Because they were Holocaust survivors -- but not the only ones in the city -- the service was always special for our family. And my mother was featured -- either making a speech or reading her poetry -- almost every year of the first 27 services.
|The Gilbert family, with my mother on her final birthday.|
That Ron would be the one speaking about my folks isn't a surprise. He wrote beautiful tributes for each of their memorial services. He knew them as well as anyone.
It is appropriate, too, because he is a grandson of Abe A. Gilbert and Rae Gilbert, and he is part of the extended Gilbert family. In our eyes, they are the First Family of Shreveport. That's how much they mean to us.
Among those at Sunday's service were 91-year-old Pauline Murov and 88-year-old Ruth Nierman -- the Gilberts' daughters. They are the family matriarchs, still bright, still active ... and still generous.
I look at them, and it takes me back many years because Ruth looks exactly like their dad; Pauline looks exactly like their mother.
When plans were made to have dinner with Ron and wife Jackie, and Helaine (the Niermans' daughter) and son-in-law Bill Braunig, Pauline and Ruthie said that "if you'll let us come, too, we'll pay for the dinner." That was a deal.
And then they good-naturedly argued about where Pauline's car was parked. They're still feisty, too.
Ron and Bill now run A.A. Gilbert Pipe & Supply, where my dad worked for 28 years. But he didn't just work; we became part of the family.
Mr. Gilbert didn't provide the Shreveport Jewish Federation with the original sponsor money that helped bring us from Holland to the United States. That was someone else. He did offer to provide a job.
My dad knew nothing of oilfield pipe, and he didn't speak much English. He would learn, but it would take time. The start was difficult.
The outcome of our lives in Shreveport and the U.S. is a heckuva success story. But we owe Mr. Gilbert and his family a great deal of thanks. They became our true sponsors.
On the Sunday of our first weekend in Shreveport, my dad asked for directions on how to find the pipeyard on Mansfield Road. He wanted to see it and know he could get there to start work the next day. We were told to take the Line Avenue bus that ran just a block away from our new little duplex on Jordan Street.
Off we went. In a strange new place, the bus ride seemed to take forever ... like we were going to the end of the world.
We exited the bus at Mansfield Road and Kings Highway, and walked to the pipeyard from there. It was perhaps about a quarter mile, but again it seemed like a long, long walk to an 8-year-old and a 4-year-old (my sister). After we saw the yard -- with stacks and stacks of pipe -- we walked back, then took the bus ride home.
My dad went to work as a laborer with the crew -- loading pipe, cleaning pipe. It wasn't what he imagined. After a few weeks, he told Mr. Gilbert -- and the Shreveport Jewish Federation -- he wanted to look for something else.
He became a carpenter's apprentice, or so he thought. Again, it didn't work out. Perhaps the language barrier got in the way. On to a new job.
By now, someone in Shreveport had told us of a Dutch native who worked in town. Ed Vandenberg was a plasterer who lived outside Arkadelphia, Ark., but was working on the Beck Building then being constructed. He and a daughter, Janet, in her early 20s, worked in Shreveport during the week and went home on weekends. They would become our first good friends in this country.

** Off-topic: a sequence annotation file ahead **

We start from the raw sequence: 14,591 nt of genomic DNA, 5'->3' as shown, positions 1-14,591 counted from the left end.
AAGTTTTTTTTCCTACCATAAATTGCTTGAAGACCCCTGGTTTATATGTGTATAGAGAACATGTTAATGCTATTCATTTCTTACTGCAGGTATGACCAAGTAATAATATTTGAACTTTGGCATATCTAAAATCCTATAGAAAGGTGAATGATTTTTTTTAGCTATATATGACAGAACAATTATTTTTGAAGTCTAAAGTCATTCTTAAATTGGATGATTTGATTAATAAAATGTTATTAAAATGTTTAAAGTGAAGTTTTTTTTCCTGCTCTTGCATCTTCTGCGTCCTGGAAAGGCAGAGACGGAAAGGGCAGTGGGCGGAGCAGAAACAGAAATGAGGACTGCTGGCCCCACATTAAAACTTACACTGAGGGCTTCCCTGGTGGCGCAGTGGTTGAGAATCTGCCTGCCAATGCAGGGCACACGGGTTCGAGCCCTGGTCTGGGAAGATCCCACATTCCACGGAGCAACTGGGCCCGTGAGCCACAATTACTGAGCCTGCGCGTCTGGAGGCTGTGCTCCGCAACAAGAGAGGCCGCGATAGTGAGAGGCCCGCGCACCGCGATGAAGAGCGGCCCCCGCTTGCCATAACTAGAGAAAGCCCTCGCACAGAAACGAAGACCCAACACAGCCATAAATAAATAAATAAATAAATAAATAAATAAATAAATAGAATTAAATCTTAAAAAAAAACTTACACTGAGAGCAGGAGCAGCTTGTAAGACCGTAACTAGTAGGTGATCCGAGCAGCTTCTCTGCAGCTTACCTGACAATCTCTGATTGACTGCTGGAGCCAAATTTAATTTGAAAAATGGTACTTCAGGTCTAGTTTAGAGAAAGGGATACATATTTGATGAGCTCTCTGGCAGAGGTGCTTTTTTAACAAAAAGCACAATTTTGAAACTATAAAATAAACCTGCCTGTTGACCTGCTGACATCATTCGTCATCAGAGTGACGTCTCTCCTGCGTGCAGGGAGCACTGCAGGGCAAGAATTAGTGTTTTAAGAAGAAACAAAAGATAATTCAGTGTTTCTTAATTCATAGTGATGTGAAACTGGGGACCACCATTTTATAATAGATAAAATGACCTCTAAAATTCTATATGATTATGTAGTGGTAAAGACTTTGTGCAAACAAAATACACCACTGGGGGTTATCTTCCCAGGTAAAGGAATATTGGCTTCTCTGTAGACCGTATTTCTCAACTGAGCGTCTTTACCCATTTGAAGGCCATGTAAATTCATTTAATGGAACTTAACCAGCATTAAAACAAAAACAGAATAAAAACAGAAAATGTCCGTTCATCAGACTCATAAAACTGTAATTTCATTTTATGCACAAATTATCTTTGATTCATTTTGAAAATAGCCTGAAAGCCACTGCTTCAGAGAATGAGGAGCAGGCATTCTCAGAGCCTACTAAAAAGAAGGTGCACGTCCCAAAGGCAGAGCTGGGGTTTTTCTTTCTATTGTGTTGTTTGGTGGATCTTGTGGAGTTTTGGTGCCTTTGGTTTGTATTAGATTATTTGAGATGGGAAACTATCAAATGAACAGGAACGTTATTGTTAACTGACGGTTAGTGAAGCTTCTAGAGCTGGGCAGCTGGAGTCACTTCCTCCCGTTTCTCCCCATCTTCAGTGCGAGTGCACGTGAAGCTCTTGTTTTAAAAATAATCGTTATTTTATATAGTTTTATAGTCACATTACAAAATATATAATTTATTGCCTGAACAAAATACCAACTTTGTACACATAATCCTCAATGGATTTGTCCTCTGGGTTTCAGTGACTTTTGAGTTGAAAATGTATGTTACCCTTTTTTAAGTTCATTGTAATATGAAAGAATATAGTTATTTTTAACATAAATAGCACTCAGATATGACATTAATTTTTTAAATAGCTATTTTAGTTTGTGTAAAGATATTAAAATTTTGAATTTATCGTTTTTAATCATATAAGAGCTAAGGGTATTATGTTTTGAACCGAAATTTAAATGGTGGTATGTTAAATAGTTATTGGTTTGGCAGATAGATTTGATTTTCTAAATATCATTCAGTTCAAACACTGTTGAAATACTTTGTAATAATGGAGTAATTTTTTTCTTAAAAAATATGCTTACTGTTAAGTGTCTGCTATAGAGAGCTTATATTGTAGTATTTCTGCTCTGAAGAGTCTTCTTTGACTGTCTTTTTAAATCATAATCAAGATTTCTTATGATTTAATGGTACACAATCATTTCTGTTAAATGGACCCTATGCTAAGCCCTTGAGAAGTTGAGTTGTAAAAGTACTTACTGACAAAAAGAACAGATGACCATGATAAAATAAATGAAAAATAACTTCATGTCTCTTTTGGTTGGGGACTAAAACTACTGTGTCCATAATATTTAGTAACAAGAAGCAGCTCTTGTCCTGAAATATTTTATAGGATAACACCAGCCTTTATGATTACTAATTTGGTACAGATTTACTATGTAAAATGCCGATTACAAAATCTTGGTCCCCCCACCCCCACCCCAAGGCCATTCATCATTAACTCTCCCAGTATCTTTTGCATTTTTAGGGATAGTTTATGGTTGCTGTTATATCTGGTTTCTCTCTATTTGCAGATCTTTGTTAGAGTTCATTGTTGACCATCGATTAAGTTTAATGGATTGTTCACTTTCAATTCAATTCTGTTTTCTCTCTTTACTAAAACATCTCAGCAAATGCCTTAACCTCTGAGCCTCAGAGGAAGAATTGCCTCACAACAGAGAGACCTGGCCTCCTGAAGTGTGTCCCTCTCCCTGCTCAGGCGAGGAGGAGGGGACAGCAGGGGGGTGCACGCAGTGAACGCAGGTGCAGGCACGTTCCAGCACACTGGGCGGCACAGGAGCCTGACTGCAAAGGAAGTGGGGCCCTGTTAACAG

Ed helped line up a job for my dad on the Beck Building construction crew; just a cleanup-type job. My dad didn't like that much, either.
And here came a critical point. My dad went back to Mr. Gilbert, asked for another chance. Mr. Gilbert, with his sons-in-law Lazar Murov and Neal Nierman helping run the business, decided they would teach my dad -- his English somewhat better -- the insides of the business, aiming to make him a foreman.
The rest is sweet history. Not only did they take him back, soon they provided him a car. And many cars over the rest of the 28 years. And gasoline, repairs, bonuses, time off, time to attend sports events when they just happened to coincide with where he needed to look at some pipe (amazing how often that happen).
He rewarded them with hard work. He traveled thousands of miles to look at pipe, recommend whether the business make a purchase, get the crew to load the pipe on trucks, paid the fines for overloads, did many favors for people who needed second-hand pipe for various reasons, and helped run the yard at home.
The Gilberts gave us our first TV, helped us buy our first home just a year and a half later, treated my mother and Elsa and me like we were their own.
When Mr. Gilbert passed away in 1966, Mr. Murov became head of the business (Mr. Nierman had gone back to dealing in investment and stockbroking -- his first love). Eventually the business passed to Ron and Bill, who became my dad's best young friends and, at his request, were pallbearers at his funeral.
(There's another neat connection to the Gilberts; they were longtime Fort Worth residents. Bea and I have lived in the area near TCU for the past six years. Before they came to Shreveport in 1950, Mr. and Mrs. Gilbert, Pauline and Ruth lived in this very neighborhood; the girls graduated from Paschal High School.)
There were lots and lots of people who greatly enriched the Van Thyns' lives, and I hope to write about more of them soon. But all the Gilbert family is at the top of the list, and their love has never diminished. To be thought of as part of their family is indeed a privilege.